Scientific Name: Asterias amurensis
Distribution: North-Western Pacific Ocean; Coastal Waters
Average Size: 20 in

The northern Pacific sea star is one of the largest sea stars in the ocean but can spell disaster for local wildlife.

These sea stars have a nearly insatiable diet and will happily eat all the shellfish New Zealand has to offer. These creatures can also disrupt the aquaculture business in the area because they will stick to fishing nets, crates, and other tools.

The northern Pacific sea star typically has only five arms that point upward at the ends. These marine creatures are usually yellow or orange with some purple lines and markings to set them apart.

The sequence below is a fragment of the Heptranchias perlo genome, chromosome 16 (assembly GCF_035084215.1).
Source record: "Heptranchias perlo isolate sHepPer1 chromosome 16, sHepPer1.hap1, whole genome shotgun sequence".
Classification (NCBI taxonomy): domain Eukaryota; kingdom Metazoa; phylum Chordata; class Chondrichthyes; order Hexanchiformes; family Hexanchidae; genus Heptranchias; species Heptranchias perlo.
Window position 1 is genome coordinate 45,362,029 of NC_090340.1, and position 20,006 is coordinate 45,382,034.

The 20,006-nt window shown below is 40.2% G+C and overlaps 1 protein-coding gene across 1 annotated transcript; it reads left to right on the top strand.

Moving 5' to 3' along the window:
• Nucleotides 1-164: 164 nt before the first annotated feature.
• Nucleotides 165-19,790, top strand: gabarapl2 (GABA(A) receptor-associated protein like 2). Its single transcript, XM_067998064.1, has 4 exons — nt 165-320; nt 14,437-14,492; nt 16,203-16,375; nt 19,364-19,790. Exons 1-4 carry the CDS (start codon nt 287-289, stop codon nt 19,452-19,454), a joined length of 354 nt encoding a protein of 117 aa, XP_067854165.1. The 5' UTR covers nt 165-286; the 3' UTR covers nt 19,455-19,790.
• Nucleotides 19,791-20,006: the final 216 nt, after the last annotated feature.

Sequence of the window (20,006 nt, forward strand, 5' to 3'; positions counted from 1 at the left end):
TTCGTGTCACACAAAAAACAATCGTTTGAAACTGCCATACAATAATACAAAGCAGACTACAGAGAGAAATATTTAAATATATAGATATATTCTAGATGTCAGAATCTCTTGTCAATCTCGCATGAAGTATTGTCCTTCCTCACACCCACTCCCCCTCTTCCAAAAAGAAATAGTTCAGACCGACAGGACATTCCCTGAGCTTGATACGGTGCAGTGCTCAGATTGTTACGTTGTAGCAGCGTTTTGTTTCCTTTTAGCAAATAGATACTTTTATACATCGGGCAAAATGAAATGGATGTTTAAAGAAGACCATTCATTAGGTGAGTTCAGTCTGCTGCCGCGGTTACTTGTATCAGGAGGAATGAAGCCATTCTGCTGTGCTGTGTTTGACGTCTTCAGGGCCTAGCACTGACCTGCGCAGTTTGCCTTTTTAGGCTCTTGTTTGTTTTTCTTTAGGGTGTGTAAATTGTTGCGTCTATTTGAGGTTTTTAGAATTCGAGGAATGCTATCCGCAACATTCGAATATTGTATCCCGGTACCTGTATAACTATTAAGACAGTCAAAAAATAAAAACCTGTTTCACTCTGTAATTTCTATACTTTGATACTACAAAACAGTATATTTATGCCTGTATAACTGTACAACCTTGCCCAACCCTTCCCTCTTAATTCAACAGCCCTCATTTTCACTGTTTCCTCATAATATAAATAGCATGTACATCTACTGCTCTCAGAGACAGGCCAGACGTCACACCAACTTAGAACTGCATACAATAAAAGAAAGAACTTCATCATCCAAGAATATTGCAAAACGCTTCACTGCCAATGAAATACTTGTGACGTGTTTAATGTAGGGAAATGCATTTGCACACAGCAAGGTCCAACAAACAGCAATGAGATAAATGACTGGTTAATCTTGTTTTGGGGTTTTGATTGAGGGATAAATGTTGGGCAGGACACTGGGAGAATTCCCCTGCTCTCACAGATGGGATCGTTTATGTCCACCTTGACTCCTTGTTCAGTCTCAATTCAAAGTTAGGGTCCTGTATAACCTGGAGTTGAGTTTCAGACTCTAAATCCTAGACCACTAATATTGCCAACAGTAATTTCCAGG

However, some of these creatures may not have any purple markings on their body at all, making them harder to spot.

Chocolate Chip Starfish

a group of chocolate chip starfish on the sea floor

Scientific Name: Protoreaster nodosus
Distribution: Indo-Pacific Waters
Average Size: 12 in

The chocolate chip starfish is an adorable marine creature that can come in many colors. However, the most common base color for the chocolate chip starfish is white or beige, although some can be red.

These starfish also have black or brown spike or lumps on the top, making them look like chocolate chip cookies.

The chocolate chip starfish is also known as the horned sea star because of the spikes it sports at its center, which stand up tall and make it dangerous to handle. Many of these creatures are dried and sold as souvenirs and home decor.